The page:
The cool 50 degree weather brought out 28 birders to join Janet Paisley from the Monticello Bird Club on Saturday, October 5. The cool weather also brought out birds--42 species in total including: Black-throated Green Warbler, Magnolia Warbler, Northern Parula, Black and White Warbler, White-throated Sparrow, Field Sparrow, Double-crested Cormorant and two Bald Eagles who flew over the parking area as the group was dispersing.
found on the Little Naturalists' nature table
Thank you to Alice Cannon for this photograph of Comma butterflies in the parking area.
Doug Rogers took this photograph of a Great Egret from the peninsula trail.
Doug Rogers also took this photograph of goldfinches, noting: "This is an American Goldfinch adult who has taken its baby to the thistle patch to teach it how to get its own food. The baby is on the left and below the adult flapping and begging the adult to put the food into its beak!"
Thank you Doug for sharing these.
43 people joined Leigh Surdowski of the Monticello Bird Club on Saturday, September 27th for the first Saturday bird walk. The morning was clear and the temperatures were in the low 70s. 27 species were found including: Canada Goose, Great Blue Heron, Mourning Dove, Chimney Swift, Ruby-throated Hummingbird, Red-bellied Woodpecker, Downy Woodpecker, Northern Flicker, Eastern Wood-Pewee, White-eyed Vireo, Red-eyed Vireo, Bluejay, Carolina Chickadee, Tufted Titmouse, White-breasted Nuthatch, Carolina Wren, House Wren, Blue-gray Gnatcatcher, Robin, Catbird, Brown Thrasher, Cedar Waxwing, Nashville Warbler, Common Yellowthroat, Cardinal, Indigo Bunting, and Goldfinch. Thank you to Doug Rogers for sharing the photograph and to the MBC for being such a welcoming group for birders of all skill levels and experience.
The bird feeders are back around the education building and are already being visited. Our thanks go to Dan Nissen, Bob and Paulette Gore, and Patty Kalbfeisch for their work!
27 people joined David Hogg of the Monticello Bird Club on a cloudy Tuesday evening, August 27, to watch for nighthawks migrating over Ivy Creek. Two nighthawks were seen right away flying high and fast. Other species seen that evening included an Eastern Wood-Pewee, Chimney Swifts and Bats. Another 20 people joined on a clearer evening on Thursday, August 29 where a total of 12 nighthawks were seen with four visible to the naked eye. Also seen: a Broad-winged Hawk, two Ruby-throated hummingbirds, Chimney Swifts and Bats. Both nights offered welcome opportunities for local birders (with some new to birding and to ICNA) to gather on a beautiful evening and socialize. ---catherine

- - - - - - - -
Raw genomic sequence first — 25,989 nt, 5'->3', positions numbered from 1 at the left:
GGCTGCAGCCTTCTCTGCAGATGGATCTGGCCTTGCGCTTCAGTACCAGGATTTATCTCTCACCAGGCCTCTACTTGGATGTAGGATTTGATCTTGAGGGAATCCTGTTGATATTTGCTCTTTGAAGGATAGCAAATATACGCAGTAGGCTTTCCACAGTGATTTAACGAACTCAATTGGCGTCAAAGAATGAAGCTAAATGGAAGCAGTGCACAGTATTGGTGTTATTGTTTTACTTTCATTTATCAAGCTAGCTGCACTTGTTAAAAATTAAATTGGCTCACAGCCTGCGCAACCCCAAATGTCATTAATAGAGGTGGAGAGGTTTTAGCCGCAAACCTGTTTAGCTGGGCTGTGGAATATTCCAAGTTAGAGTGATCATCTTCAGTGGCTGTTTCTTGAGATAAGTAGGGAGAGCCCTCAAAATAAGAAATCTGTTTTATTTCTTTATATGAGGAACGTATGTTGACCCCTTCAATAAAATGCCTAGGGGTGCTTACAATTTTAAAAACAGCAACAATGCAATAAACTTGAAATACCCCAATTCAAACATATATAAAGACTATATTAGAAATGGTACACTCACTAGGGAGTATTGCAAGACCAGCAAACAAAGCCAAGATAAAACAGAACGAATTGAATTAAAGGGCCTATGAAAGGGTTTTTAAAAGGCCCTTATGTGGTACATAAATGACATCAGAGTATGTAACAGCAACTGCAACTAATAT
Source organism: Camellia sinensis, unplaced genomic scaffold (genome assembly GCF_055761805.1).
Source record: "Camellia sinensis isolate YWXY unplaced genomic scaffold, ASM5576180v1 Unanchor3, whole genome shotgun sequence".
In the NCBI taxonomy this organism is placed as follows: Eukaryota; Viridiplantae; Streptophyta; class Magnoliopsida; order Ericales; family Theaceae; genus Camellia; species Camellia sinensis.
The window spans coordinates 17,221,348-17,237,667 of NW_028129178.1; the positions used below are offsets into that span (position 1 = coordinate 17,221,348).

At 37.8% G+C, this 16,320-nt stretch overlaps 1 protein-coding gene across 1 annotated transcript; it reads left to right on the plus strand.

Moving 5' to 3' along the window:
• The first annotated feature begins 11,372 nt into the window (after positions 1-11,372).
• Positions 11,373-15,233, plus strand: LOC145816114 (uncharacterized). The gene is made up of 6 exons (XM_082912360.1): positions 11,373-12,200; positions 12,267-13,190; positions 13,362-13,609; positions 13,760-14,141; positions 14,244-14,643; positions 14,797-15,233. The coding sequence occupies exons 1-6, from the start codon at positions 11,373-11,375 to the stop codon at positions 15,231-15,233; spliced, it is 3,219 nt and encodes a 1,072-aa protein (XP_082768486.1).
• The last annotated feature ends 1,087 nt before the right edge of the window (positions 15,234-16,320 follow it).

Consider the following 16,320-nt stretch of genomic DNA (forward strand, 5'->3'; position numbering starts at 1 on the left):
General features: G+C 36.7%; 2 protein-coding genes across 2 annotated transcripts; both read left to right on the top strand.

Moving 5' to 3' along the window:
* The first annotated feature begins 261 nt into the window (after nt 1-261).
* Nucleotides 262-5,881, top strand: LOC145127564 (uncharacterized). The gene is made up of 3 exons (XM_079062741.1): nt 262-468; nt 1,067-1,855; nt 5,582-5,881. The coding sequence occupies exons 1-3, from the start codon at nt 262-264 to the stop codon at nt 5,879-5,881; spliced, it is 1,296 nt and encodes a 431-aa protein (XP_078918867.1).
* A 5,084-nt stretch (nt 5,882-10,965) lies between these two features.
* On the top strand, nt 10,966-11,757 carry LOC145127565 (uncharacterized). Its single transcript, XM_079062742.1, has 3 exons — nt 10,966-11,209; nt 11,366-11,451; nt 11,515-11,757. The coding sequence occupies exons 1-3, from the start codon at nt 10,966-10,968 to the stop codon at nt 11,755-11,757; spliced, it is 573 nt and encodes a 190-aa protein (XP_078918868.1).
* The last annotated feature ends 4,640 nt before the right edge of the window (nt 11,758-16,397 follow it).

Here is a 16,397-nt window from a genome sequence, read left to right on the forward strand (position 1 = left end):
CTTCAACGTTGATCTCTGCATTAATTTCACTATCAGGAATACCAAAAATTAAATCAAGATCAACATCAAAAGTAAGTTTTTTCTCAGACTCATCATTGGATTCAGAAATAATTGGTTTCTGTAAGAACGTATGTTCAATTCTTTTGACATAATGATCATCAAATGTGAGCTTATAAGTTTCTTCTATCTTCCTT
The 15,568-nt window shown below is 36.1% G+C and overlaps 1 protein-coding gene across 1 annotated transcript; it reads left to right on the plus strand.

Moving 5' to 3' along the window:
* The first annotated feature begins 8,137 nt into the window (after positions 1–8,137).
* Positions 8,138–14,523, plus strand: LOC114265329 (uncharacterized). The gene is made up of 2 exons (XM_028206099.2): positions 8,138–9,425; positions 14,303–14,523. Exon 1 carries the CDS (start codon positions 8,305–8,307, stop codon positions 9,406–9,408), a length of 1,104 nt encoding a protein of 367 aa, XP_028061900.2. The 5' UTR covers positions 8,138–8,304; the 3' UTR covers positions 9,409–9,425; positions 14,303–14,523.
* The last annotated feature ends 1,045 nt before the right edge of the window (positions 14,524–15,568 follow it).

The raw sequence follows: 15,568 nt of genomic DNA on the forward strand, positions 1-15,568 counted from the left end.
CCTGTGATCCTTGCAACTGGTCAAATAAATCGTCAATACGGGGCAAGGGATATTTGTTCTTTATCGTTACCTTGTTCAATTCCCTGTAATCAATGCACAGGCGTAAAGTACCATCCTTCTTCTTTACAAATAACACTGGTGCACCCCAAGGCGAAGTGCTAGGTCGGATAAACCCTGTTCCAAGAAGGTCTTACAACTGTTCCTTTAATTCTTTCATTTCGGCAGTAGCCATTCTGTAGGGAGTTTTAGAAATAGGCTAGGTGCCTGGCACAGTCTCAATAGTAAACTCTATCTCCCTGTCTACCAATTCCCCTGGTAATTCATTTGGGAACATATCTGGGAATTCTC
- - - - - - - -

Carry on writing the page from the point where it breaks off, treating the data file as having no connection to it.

15 people joined Tana Herndon of the Virginia Native Plant Society on a warm, sunny, Saturday morning to explore the August wildflowers blooming at Ivy Creek. The walk meandered along the native grass fields and into the pollinator garden. More than 35 species of trees, grasses and wildflowers were identified and discussed including evening primrose, wingstem, crownbeard, horsemint, elephant's foot, whorled milkweed, American hazelnut, winged sumac, wild senna, partridge pea, mountain mint, and climbing milkvine.
Many thanks to our friends at MEDIC SOLO Disaster + Wilderness Medical School for making their recent Disaster + Travel + Wilderness First Aid course a fundraiser for the Ivy Creek Foundation, raising $228! The Disaster + Travel + Wilderness First Aid course is offered periodically and is open to adults and teens with any level of first aid experience. Learn how to save life and limb when pro help is not available! The next courses in Charlottesville will be June 15-16, 2019 and Nov. 16-17, 2019. For more information, like their Facebook page at www.facebook.com/medicwfa.